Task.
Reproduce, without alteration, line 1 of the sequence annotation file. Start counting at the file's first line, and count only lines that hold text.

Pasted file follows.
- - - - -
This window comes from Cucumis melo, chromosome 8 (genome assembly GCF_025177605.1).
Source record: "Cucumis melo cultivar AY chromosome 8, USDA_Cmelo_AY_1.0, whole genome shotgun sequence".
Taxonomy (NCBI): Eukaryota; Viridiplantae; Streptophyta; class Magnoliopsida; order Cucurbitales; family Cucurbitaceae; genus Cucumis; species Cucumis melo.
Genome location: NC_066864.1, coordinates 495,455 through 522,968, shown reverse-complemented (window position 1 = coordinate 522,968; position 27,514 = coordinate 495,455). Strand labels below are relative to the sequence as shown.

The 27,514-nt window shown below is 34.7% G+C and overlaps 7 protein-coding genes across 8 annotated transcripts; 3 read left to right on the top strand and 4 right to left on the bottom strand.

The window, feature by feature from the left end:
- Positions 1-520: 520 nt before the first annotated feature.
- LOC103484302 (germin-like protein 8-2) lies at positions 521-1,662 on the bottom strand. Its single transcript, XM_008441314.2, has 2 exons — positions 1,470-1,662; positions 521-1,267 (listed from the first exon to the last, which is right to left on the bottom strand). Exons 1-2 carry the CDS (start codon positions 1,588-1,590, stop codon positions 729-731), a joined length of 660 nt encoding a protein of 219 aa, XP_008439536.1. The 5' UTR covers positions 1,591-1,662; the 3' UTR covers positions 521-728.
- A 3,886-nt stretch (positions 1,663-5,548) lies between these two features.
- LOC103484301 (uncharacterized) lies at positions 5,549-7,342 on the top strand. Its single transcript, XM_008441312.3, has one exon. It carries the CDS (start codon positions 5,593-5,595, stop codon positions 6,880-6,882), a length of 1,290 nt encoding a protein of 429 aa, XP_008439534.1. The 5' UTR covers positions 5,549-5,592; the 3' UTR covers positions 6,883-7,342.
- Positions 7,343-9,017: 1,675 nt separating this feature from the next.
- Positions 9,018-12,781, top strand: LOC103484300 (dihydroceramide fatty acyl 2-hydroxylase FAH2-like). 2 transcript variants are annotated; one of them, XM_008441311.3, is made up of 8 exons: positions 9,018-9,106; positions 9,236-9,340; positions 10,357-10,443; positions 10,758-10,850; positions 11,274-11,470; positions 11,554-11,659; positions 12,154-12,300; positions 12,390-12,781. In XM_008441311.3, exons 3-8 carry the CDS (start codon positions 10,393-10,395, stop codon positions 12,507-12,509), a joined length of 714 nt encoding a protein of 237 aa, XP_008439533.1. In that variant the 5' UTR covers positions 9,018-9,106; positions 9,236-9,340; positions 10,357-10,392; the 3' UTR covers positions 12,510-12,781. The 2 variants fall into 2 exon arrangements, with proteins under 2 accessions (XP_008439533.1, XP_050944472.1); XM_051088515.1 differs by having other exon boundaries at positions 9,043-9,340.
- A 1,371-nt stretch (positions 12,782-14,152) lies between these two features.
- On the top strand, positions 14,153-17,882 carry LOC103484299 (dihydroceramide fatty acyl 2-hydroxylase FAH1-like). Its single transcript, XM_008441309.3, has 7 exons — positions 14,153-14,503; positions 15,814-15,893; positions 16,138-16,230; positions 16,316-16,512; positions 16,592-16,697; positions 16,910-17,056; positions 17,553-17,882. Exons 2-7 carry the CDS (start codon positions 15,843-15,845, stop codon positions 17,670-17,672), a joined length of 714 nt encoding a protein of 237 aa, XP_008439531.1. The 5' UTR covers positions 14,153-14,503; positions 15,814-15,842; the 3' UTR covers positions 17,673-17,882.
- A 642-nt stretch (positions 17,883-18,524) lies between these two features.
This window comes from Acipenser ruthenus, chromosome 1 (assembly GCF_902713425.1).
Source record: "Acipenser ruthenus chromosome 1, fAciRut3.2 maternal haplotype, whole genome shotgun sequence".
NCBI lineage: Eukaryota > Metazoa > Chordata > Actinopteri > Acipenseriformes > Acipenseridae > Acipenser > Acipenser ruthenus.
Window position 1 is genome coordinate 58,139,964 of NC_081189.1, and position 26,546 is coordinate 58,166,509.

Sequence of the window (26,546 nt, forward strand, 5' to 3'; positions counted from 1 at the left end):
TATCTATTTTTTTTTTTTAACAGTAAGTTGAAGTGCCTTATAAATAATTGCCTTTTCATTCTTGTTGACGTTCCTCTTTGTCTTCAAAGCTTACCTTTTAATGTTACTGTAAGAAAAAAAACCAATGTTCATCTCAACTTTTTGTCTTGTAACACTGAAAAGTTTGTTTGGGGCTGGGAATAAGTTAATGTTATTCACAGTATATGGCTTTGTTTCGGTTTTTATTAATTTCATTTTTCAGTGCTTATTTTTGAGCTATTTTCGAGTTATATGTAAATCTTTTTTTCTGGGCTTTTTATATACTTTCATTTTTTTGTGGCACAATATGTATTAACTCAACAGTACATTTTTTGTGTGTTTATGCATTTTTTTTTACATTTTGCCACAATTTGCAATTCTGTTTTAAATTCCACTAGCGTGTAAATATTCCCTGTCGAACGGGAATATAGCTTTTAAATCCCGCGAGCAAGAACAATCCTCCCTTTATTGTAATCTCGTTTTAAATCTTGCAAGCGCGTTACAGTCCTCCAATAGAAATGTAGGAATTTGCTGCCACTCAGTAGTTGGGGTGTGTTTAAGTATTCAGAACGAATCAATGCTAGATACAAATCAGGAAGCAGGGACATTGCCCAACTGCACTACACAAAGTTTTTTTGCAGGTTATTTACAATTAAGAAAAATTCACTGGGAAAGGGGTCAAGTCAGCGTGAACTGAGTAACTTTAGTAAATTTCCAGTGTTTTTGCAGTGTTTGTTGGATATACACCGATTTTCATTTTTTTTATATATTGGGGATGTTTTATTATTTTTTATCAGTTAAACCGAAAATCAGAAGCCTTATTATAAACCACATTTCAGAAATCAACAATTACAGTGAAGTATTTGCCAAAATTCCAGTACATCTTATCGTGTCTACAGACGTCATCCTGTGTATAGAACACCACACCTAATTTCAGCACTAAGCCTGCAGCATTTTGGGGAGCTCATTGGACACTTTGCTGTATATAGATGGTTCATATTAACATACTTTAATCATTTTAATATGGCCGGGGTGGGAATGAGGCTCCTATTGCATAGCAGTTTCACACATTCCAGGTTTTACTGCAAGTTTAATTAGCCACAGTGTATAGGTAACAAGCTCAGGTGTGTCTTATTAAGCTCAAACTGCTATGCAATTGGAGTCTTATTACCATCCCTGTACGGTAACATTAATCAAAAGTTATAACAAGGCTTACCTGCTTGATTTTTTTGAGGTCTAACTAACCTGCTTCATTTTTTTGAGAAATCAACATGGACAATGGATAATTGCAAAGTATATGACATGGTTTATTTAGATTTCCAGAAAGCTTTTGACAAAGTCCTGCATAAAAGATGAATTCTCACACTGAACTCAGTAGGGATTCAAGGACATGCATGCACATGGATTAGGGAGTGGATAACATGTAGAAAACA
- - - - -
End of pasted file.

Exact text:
This window comes from Cucumis melo, chromosome 8 (genome assembly GCF_025177605.1).